-- A small group of homeless sex offenders have set up camp in densely wooded area behind a suburban Atlanta office park,
directed there by probation officers who say it's a place of last resort for those with nowhere else to go.
The nine sex offenders live in tents surrounding a makeshift fire pit in the trees behind a towering "no trespassing" sign, waiting out their probation sentences as they face numerous living restrictions under one of the nation's toughest sex offender policies.
"It's kind of like a mind-game, it's like 'Survivor,'" said William Hawkins, a 34-year-old who said he was directed to the campsite two weeks ago after being released from prison for violating probation for failing to register as a sex offender in Georgia.
The muddy camp on the outskirts of prosperous Cobb County is an unintended consequence of Georgia's sex offender law, which bans the state's 16,000 sex offenders from living, working or loitering within 1,000 feet of schools, churches, parks and other spots where children gather.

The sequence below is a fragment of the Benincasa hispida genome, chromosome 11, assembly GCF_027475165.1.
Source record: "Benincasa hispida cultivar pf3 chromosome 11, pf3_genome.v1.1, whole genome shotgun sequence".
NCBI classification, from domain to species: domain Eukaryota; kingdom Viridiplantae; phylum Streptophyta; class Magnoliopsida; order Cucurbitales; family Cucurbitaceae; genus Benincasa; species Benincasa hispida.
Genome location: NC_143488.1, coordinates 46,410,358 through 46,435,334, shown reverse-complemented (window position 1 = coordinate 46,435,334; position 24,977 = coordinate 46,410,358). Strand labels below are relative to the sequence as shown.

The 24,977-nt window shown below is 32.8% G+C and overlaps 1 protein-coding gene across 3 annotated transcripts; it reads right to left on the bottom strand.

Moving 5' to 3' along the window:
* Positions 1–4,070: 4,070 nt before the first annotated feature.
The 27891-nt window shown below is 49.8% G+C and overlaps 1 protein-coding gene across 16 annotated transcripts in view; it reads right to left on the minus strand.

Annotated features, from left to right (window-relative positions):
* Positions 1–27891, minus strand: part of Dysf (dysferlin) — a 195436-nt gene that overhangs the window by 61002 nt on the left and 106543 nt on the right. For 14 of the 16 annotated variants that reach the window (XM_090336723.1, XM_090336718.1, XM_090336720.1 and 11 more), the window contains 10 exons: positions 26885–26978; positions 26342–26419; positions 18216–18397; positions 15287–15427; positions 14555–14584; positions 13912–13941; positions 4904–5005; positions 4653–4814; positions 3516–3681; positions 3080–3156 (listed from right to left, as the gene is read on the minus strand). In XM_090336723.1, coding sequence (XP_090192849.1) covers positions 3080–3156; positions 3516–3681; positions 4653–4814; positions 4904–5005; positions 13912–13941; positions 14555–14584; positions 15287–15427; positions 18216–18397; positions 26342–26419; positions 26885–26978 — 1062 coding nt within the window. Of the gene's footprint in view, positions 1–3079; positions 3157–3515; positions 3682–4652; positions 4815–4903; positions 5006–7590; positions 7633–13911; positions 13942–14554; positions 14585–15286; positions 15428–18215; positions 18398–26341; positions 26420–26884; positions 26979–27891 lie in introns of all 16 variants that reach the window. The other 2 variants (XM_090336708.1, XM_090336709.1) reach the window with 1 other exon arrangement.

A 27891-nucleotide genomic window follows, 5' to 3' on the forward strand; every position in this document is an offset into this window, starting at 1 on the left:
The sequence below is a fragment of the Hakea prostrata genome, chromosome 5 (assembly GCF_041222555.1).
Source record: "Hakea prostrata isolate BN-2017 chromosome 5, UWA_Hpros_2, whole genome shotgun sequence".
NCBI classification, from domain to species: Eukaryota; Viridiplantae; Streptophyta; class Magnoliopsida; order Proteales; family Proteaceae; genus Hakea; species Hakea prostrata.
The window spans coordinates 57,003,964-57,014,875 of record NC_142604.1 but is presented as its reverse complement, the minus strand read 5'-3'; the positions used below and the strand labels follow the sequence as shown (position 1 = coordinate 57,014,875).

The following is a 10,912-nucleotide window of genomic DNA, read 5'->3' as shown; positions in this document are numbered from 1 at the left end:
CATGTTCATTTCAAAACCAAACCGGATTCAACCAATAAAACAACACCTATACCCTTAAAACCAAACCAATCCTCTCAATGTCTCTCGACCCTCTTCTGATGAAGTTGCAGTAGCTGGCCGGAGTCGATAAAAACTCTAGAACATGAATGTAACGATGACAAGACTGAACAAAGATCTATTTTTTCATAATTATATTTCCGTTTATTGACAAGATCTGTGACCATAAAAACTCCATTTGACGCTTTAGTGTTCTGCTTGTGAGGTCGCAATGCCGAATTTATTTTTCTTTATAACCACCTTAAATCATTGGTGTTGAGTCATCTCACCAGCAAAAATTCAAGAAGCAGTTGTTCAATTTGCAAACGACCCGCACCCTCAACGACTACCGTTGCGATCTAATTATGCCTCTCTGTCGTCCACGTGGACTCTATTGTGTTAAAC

It's not the only place in Cobb County where offenders can live — there are hundreds of other sex offenders throughout the county living in compliance with the law. But Ahmed Holt, manager of the state's sex offender administration unit, calls the camp a "last resort" for homeless offenders who can't find another place to live that complies with the law.
He said probation officers direct them to the outpost if other options fail, such as transferring to another county or state or sending them to a relative's place that meets the requirements. Critics say it's an example of how laws designed to keep Georgia's children out of harm's way create a hazard where penniless sex offenders live largely unsupervised at the government's urging.